The title of this year’s programming is From Resilience to Black Liberation; I’d like to unpack how we arrived at our theme.
While today we honor the work of Rev. Dr. Martin Luther King, we also honor the legacy of millions more who have been made invisible in the history of the civil rights movement but whose work has brought us where we are today; elders and youth who have sustained a generations-old struggle with wisdom, fortitude, and resistance. This programming is a proposition. A proposition to imagine and seek to make manifest a world in which we are not, as Black people, always called upon to be the backbone of our nation. Resilience is part of the Black narrative, yes, and we honor that narrative today, but with this, we demand a world in which resilience isn’t a requirement for Black people’s survival.
While we dream of better, but we see the present. We see that our community grieving those lost to Covid-19, which has killed more Black people than any other demographic. We see that police continue to terrorize and murder our community members in their homes and neighborhoods with impunity. We see that over 74 million Americans voted for a president whose only platform was white supremacy. We see protests for racial justice met with state violence instead of accountability. We see global displacement and criminalization of Black peoples, weaponized borders, the demonization of immigrants and refugees. We see environmental degradation and extractive practices facilitated by white supremacist capitalism, only now considered a pressing issue, and ongoing devastating impacts of climate change on Black and Indigenous people. We see the poison of everyday anti-Blackness and microaggression, and it impacts on, Black folks’, health, wellbeing, and ability to thrive. Finally, we see a string of old and recognizable stereotypes and false narratives that serve to invisibilize, gaslight, and subordinate Black people as they navigate the rough terrain of everyday racism.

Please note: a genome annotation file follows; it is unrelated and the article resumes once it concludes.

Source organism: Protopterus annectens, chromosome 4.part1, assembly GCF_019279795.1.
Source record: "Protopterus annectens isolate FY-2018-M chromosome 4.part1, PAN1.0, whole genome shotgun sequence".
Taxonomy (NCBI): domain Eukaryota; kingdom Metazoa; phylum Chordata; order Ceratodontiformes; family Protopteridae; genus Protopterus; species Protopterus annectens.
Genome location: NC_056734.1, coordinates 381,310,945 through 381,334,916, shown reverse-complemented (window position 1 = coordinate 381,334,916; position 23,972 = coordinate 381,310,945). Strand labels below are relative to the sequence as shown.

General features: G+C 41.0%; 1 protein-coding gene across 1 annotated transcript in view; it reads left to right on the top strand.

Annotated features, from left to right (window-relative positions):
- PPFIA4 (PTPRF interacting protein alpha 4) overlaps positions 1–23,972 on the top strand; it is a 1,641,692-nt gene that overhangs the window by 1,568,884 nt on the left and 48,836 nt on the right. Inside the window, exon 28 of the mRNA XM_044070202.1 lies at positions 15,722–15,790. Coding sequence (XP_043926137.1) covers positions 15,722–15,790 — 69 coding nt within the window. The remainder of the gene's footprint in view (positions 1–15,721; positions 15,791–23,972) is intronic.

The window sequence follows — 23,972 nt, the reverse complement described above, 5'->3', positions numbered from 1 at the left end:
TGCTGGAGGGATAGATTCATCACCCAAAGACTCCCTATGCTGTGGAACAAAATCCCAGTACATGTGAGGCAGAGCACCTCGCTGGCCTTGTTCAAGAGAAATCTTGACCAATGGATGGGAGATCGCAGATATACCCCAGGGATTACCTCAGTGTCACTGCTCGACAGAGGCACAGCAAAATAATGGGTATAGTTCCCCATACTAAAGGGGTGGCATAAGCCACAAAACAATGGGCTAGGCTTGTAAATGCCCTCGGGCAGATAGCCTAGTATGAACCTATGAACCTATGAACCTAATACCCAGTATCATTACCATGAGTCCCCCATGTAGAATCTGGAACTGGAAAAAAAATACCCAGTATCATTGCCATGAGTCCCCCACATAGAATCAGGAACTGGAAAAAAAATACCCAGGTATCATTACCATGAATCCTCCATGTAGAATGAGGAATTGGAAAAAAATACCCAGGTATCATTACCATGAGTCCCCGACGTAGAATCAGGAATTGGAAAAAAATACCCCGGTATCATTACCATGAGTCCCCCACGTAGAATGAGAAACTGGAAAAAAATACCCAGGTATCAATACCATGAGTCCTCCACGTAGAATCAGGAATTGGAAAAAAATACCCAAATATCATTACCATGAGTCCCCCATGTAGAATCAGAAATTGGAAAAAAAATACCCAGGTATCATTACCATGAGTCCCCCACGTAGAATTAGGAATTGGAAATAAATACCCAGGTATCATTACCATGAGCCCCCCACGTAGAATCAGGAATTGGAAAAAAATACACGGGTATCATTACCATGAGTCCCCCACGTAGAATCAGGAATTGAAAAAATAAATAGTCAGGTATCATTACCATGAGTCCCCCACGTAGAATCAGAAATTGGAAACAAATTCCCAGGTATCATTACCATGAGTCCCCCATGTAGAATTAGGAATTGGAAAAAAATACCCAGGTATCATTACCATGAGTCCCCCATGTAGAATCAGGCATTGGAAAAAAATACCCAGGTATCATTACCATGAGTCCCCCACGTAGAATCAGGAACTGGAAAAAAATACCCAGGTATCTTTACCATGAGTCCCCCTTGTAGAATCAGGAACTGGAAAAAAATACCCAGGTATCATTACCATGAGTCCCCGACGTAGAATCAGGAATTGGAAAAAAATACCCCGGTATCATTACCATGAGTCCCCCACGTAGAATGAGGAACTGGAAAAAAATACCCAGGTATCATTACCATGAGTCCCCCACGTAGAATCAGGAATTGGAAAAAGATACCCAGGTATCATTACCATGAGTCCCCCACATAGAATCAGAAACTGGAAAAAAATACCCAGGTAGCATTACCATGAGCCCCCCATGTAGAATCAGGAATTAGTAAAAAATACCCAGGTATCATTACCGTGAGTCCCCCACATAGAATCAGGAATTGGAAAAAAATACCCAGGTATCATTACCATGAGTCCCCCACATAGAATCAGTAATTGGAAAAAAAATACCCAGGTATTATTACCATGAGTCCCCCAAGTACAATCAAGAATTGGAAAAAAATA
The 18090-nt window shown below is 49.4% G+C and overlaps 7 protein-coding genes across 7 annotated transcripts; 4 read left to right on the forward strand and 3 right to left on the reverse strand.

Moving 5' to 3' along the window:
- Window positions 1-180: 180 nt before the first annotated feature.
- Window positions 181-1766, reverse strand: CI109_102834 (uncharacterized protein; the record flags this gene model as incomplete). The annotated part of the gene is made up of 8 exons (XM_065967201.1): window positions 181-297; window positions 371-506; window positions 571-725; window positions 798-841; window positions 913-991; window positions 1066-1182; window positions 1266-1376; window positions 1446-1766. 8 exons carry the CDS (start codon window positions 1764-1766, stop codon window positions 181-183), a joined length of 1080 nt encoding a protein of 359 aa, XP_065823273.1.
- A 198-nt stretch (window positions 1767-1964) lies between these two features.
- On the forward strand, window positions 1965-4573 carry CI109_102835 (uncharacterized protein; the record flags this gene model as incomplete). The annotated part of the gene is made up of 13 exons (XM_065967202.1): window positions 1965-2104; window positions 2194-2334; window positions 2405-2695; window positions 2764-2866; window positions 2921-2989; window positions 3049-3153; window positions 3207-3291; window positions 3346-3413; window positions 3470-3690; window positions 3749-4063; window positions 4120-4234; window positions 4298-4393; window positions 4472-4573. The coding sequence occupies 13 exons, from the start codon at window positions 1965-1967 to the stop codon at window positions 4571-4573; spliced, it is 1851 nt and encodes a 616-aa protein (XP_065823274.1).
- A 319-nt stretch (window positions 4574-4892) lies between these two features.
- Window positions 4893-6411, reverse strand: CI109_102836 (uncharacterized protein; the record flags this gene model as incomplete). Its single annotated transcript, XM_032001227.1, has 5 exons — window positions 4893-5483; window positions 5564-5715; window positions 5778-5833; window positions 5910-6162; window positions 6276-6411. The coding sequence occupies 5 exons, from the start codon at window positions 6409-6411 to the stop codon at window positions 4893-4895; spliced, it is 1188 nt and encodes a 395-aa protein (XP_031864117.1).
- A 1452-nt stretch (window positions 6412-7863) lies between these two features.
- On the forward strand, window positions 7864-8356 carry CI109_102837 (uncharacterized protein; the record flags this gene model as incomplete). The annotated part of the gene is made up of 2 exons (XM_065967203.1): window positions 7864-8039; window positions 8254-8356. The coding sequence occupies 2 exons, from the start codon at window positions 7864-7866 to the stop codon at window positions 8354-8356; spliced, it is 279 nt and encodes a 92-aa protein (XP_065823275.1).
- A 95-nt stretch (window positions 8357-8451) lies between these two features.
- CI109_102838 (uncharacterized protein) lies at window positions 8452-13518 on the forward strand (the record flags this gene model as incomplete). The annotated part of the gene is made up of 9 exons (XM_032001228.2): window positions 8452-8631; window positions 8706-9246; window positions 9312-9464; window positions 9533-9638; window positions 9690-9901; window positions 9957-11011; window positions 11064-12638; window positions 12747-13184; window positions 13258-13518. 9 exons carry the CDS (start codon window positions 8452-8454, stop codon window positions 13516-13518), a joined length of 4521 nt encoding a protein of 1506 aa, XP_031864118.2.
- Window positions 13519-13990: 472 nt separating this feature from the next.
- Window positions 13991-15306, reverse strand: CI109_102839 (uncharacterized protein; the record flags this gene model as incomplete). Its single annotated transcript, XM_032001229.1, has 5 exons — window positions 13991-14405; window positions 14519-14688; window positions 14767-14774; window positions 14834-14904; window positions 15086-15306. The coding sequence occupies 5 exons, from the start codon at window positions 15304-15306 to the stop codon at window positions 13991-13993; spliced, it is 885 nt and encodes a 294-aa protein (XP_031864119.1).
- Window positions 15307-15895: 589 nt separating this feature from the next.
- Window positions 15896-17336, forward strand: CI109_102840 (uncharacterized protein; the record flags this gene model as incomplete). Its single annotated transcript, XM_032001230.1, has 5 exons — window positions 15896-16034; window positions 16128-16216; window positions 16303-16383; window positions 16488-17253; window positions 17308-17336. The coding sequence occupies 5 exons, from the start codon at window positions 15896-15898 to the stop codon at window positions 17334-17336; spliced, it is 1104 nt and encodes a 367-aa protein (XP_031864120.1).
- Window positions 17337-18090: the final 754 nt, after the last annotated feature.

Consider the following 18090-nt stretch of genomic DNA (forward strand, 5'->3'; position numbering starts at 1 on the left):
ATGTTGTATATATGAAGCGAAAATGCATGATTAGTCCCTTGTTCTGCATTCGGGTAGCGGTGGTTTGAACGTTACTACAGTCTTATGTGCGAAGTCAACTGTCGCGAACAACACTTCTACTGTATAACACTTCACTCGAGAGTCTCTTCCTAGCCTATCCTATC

It goes without saying that Black people are resilient, brilliant, creative, powerful, and inventive, this is stating the obvious, but continued demand that Black folks stand up while white institutions push us down is unrealistic, unsustainable, and oppressive.
Blackness, in its great diversity of embodiments, as a political and affective identity, has always sought liberation, collaboration, and critical inquiry. The Black activist is an artist and a social critic. Despite non-acknowledgment of its historical roots, Black liberation has a legacy traceable to resistance against white domination on plantations and is present in all liberatory movements that continue to this day. In must be said, though, the struggle is hundreds of years old, and as the Civil Rights activist Fannie Lou Hamer so aptly and succinctly put it fifty years ago, “ I’m sick and tired of being sick and tired,” while the push for social transformation and Black liberation moves forward always, I think it’s fair to say that Black folks are still, and rightfully so, sick and tired of being sick and tired.
This year’s programming celebrates those that sustain the work of liberatory space making. Words can not express how proud and grateful we are, as a collaborative to be in a community with these incredible presenters. It is their collective voices, expertise, and wisdom that provide the blueprint for a new city, society, and world. Presenters, your work is bold, courageous, and of the utmost importance. Finally, I’d like to that the collaborative for modeling collaboration, accountability, and critical care as a working methodology. Thank you to all you amazing, hardworking, and generous community engagement practitioners.
Carmen Brewton Denison
Executive Director of Campus Compact of Oregon